Clearly route available via Airtel (AS 9498) and so does at NIXI Mumbai and Chennai too. Here Akamai is visible because Akamai seems to be a downstream customer of Bharti Airtel AS9498. This is a problem! So if you are content provider, NIXI damages you as:
- You cannot connect to NIXI’s peering fabric directly unless you have a license to operate in India (NIXI's requirement here)
- You cannot reach to NIXI via other ISPs unless you become their direct customers. No transit routes, only peering routes. This is normal for an exchange though.
Also problem is just not limited to this. Another issue at NIXI is cost factor. It’s really terrible how economics work here. As per NIXI’s routing & tariff policy, there is really crazy pricing.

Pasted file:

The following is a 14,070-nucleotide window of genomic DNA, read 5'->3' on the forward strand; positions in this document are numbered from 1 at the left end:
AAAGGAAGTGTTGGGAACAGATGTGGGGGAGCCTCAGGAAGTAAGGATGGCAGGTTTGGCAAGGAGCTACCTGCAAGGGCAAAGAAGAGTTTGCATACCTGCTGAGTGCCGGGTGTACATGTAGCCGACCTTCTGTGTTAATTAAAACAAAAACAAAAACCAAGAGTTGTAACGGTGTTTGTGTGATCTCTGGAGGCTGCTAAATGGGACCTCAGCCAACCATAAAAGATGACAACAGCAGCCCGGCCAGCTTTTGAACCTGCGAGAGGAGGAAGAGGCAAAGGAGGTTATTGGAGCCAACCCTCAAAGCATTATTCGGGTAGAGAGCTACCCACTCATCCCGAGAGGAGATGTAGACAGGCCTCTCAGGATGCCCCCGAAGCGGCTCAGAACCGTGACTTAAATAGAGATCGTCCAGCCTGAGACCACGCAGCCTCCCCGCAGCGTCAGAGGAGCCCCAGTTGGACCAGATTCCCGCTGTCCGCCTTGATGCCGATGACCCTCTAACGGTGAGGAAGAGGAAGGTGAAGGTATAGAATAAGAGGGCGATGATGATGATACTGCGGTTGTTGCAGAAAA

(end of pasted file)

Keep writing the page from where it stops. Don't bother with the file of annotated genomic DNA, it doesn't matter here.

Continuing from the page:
Counting on costs…
Joining charges - 1000Rs (just $20!), port charges for 100Mbps around $2000, while Gig port costs around $5000 yearly. Comparing it to AMX they don’t seem selling less then 500Mbps directly (well ….) while for 1Gbps it costs 500 Euro monthly which will around $7800 per year. So NIXI seems cheap? Well no! There’s a catch here that NIXI is likely world’s only exchange which has concept of charging on data transferred too! It goes as for exchange of traffic between ISP A and ISP B, the “requester pays” logic goes. So if B’s customer are pulling off data from A then B will have to pay 12Rs/GB to ISP A. Now here catch is if you are a datacenter (well yeah there are datacenters too connected to NIXIs with ISP license) then requester pays concept doesn’t works but datacenter does has to pay for it’s own downstream.
How does cost is so damaging for a small ISP?